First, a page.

A mind-bending philosophical investigation that argues virtual worlds are just as real as anything else we experience
In the Wachowskis’ 1999 film The Matrix, the humdrum life of the central character Neo is revealed to be an illusion. His green-tinted reality is actually a digital simulation created by connecting human brains to a computer. When Neo swallows the red pill offered to him by Morpheus, his body is disconnected from the computer system and he is plunged into a new and frightening reality: for the first time he experiences the physical world.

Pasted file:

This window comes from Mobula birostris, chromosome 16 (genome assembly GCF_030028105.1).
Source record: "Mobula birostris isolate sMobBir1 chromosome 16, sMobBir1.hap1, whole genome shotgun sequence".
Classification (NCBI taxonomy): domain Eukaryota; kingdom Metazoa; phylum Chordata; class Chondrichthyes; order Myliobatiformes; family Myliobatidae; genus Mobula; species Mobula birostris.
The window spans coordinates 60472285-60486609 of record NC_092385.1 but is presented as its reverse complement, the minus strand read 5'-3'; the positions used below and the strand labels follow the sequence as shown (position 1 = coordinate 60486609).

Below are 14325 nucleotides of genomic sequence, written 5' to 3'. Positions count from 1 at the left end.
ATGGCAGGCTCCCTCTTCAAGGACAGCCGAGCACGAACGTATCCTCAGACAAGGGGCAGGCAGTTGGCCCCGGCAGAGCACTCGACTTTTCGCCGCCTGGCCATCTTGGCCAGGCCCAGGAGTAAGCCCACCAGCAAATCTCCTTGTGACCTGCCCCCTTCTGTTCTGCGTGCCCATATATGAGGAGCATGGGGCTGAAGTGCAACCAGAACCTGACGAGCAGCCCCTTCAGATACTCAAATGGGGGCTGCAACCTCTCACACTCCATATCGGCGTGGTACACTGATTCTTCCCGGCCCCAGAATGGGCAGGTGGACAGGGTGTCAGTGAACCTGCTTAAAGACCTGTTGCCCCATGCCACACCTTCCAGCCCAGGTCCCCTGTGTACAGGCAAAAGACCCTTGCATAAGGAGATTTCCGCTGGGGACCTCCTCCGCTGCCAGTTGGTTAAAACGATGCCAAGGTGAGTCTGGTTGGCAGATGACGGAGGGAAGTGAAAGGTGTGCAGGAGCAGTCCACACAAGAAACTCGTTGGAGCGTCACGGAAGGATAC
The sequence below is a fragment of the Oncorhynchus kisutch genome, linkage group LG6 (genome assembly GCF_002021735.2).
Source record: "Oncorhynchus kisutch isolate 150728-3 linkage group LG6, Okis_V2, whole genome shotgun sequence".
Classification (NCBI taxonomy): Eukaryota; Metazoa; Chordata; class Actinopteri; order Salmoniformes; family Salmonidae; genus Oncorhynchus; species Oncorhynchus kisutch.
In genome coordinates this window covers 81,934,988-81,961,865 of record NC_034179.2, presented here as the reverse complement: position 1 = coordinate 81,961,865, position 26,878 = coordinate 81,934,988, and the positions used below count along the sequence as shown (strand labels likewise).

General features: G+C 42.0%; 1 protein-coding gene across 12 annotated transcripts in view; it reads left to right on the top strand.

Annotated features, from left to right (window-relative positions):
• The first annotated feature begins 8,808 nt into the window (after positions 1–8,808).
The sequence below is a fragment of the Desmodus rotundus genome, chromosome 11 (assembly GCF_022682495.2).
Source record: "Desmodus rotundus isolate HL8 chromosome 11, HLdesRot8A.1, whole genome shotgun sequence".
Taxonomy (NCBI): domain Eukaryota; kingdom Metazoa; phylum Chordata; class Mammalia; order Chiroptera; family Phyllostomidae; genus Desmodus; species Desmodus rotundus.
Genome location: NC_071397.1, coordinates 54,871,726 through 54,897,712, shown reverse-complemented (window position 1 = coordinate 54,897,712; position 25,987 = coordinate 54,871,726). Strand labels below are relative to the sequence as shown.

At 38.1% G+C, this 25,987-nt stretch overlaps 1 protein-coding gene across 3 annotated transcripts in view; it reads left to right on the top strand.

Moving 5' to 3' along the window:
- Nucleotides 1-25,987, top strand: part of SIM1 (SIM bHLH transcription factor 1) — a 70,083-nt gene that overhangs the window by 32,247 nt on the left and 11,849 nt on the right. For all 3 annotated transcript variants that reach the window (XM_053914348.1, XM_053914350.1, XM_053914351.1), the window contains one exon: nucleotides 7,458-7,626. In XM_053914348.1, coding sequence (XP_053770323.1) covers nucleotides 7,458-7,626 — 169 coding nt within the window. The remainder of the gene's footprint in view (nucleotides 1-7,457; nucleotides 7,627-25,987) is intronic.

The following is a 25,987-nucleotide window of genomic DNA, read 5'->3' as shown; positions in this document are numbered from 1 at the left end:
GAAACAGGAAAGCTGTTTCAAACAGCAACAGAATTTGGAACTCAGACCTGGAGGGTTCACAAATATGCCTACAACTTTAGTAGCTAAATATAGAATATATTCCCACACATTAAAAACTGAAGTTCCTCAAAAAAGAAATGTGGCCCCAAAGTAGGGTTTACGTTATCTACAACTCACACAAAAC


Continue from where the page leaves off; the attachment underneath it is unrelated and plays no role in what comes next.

But as philosopher David Chalmers points out, how does Neo know that this new reality is not just another convincing simulation? Or, as the Professor Cornel West (who played Councillor West of Zion in The Matrix Reloaded) puts it: “It’s illusions all the way down.” This is the mind-boggling philosophical rabbit hole into which Chalmers invites his reader to dive headlong: is this – to paraphrase Bohemian Rhapsody – the real world, or is it just fantasy?